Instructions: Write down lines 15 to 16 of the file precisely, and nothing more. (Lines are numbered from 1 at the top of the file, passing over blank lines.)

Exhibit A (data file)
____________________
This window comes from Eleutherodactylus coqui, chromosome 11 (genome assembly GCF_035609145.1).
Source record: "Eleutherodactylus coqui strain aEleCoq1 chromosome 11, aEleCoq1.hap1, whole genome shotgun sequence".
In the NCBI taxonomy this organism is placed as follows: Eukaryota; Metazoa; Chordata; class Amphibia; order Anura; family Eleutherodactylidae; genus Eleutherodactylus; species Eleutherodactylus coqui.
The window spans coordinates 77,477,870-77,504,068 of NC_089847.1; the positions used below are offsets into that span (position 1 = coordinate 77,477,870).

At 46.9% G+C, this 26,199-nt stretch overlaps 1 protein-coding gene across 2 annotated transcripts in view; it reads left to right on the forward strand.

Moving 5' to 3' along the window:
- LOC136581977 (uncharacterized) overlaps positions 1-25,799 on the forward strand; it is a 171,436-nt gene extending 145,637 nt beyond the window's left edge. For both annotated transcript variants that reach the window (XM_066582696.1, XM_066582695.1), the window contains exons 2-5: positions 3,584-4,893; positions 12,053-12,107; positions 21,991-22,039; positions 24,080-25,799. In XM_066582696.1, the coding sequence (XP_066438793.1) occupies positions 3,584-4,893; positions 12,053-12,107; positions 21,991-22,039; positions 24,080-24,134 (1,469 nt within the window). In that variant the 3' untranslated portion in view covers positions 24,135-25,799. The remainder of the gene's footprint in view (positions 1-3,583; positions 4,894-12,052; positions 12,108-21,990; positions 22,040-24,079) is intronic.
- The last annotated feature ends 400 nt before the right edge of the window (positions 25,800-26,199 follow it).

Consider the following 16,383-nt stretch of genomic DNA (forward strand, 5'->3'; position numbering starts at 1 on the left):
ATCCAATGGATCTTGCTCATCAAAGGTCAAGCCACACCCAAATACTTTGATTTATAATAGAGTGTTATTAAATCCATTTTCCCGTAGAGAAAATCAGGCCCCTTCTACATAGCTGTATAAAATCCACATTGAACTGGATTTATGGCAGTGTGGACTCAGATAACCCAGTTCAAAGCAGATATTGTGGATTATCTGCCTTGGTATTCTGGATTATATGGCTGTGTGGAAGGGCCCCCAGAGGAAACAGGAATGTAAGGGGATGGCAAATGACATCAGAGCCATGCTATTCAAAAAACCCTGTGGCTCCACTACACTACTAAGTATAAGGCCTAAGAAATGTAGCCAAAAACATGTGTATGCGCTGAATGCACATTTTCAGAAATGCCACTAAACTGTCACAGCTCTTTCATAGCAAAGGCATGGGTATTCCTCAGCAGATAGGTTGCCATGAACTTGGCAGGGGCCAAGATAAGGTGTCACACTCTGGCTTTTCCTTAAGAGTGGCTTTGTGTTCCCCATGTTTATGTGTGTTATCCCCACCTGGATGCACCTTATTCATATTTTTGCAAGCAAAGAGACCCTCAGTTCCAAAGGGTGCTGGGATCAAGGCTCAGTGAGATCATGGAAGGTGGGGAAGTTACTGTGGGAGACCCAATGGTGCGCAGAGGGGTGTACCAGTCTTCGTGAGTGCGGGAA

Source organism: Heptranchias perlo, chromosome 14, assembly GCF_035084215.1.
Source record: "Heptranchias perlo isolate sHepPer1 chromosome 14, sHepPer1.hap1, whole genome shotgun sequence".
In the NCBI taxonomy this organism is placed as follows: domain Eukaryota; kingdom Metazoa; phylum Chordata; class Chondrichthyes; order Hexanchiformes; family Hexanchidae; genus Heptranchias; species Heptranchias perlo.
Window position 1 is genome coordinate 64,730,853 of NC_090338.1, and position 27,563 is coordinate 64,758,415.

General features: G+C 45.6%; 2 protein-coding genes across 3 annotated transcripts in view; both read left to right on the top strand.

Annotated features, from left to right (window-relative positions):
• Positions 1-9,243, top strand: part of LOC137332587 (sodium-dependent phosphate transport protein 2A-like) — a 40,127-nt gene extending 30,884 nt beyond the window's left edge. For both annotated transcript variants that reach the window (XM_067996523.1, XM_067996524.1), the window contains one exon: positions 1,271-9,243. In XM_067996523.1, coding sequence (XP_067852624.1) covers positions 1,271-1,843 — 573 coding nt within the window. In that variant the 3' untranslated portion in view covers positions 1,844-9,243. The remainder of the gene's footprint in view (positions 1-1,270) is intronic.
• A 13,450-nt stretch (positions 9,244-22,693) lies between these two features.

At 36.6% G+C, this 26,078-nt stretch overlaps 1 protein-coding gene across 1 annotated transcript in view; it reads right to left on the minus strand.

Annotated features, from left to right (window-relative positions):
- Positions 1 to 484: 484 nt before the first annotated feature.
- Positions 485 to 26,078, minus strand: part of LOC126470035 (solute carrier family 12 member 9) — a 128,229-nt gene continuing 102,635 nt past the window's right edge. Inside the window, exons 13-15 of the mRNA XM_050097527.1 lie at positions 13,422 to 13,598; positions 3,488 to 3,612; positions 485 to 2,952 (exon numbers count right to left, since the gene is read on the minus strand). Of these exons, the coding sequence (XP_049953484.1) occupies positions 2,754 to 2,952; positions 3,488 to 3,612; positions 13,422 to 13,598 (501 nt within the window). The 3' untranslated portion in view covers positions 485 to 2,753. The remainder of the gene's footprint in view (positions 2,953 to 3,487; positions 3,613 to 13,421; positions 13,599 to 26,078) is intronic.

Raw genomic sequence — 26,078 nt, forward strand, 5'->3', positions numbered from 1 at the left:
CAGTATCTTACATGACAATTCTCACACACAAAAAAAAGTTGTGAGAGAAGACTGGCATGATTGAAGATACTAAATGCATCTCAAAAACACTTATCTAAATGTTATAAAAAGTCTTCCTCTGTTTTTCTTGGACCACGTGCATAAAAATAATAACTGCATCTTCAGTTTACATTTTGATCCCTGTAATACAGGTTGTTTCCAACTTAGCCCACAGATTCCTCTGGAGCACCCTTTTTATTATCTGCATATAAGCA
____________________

General features: G+C 45.6%; 2 protein-coding genes across 3 annotated transcripts in view; both read left to right on the top strand.

Annotated features, from left to right (window-relative positions):